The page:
Initializes a PlaintextMessage object        
        text (string): the message's text
        shift (integer): the shift associated with this message

        A PlaintextMessage object inherits from Message and has five attributes:
            self.message_text (string, determined by input text)
            self.valid_words (list, determined using helper function load_words)
            self.shift (integer, determined by input shift)
            self.encrypting_dict (dictionary, built using shift)
            self.message_text_encrypted (string, created using shift)

        Hint: consider using the parent class constructor so less 
        code is repeated
        Message.__init__(self, text)
        self.shift = shift
        self.encrypting_dict = self.build_shift_dict(self.shift)
        self.message_text_encrypted = self.apply_shift(self.shift)

    def get_shift(self):
        Used to safely access self.shift outside of the class
        Returns: self.shift
        return self.shift

    def get_encrypting_dict(self):
        Used to safely access a copy self.encrypting_dict outside of the class
        Returns: a COPY of self.encrypting_dict
        return self.encrypting_dict.copy()

    def get_message_text_encrypted(self):
        Used to safely access self.message_text_encrypted outside of the class
        Returns: self.message_text_encrypted
        return self.message_text_encrypted

    def change_shift(self, shift):
        Changes self.shift of the PlaintextMessage and updates other 
        attributes determined by shift (ie. self.encrypting_dict and 
        shift (integer): the new shift that should be associated with this message.
        0 <= shift < 26

        Returns: nothing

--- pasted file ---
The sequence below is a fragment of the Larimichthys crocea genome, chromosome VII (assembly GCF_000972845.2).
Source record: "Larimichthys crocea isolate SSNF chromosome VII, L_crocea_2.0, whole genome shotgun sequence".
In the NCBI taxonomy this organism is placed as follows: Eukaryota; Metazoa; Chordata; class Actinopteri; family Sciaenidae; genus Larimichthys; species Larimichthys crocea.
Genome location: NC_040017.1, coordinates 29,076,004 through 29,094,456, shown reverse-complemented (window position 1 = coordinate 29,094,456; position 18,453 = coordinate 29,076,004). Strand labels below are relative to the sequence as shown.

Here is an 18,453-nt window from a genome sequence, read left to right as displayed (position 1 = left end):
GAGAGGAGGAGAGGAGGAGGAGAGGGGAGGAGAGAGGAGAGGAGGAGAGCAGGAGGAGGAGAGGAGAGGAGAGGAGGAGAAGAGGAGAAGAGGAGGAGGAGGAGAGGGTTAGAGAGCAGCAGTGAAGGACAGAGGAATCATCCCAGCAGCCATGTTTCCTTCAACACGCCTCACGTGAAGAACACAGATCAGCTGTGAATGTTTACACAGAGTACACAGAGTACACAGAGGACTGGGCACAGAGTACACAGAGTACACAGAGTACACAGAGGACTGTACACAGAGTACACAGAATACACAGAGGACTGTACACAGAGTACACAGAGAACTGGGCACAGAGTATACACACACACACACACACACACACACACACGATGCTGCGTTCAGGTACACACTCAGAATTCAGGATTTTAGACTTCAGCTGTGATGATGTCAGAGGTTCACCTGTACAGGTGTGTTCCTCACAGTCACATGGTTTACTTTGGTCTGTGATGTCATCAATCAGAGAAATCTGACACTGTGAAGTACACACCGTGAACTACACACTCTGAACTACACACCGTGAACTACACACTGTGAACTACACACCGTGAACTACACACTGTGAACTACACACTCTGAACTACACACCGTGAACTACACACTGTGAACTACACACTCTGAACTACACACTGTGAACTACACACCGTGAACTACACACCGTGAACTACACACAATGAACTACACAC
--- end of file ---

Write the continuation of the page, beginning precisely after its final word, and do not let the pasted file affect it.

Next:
self.shift = shift
        self.encrypting_dict = self.build_shift_dict(self.shift)
        self.get_message_text_encrypted = self.apply_shift(self.shift)
        return None

My error:

me = PlaintextMessage("1.hello!!",8)

gives me '1.pmttw!!'


gives me:
Traceback (most recent call last):

File "", line 1, in

TypeError: 'str' object is not callable. I'm not able to follow why do I've this error.


Try doing this without the paranthesis.

You can access attributes directly in Python. If you include the paranthesis Python thinks you are trying to call a method.



Yes, I'm trying to access the method get_message_text_encrypted() and hence the parentheses. While, I know that I can access attributes directly in python, I don't want to do that and want to access attributes using the methods defined in the class.


I got confused because in the change_shift method you use get_message_text_encrypted as if it was an attribute:

self.get_message_text_encrypted = self.apply_shift(self.shift)

I think an attribute of the same name hides a method.


Yes. It is an attribute but to avoid accessing the attribute directly, I declare a helper method within the class that is
def get_message_text_encrypted()
which is only used to return the value of that attribute. This is to make me not access the attribute directly as that seems to be the best practice when working with classes.


Are you sure that you want to have an attribute called get_message_text_encrypted?

In the comment inside of change_shift you say you want to update message_text_encrypted, not get_message_text_encrypted.

I am still talking about this line(second to last in the change_shift definition):

Shouldn't that be

self.message_text_encrypted = self.apply_shift(self.shift)



Thanks. That was the error. Got it. So much time over such a silly error. Dayummm.. Thanks again.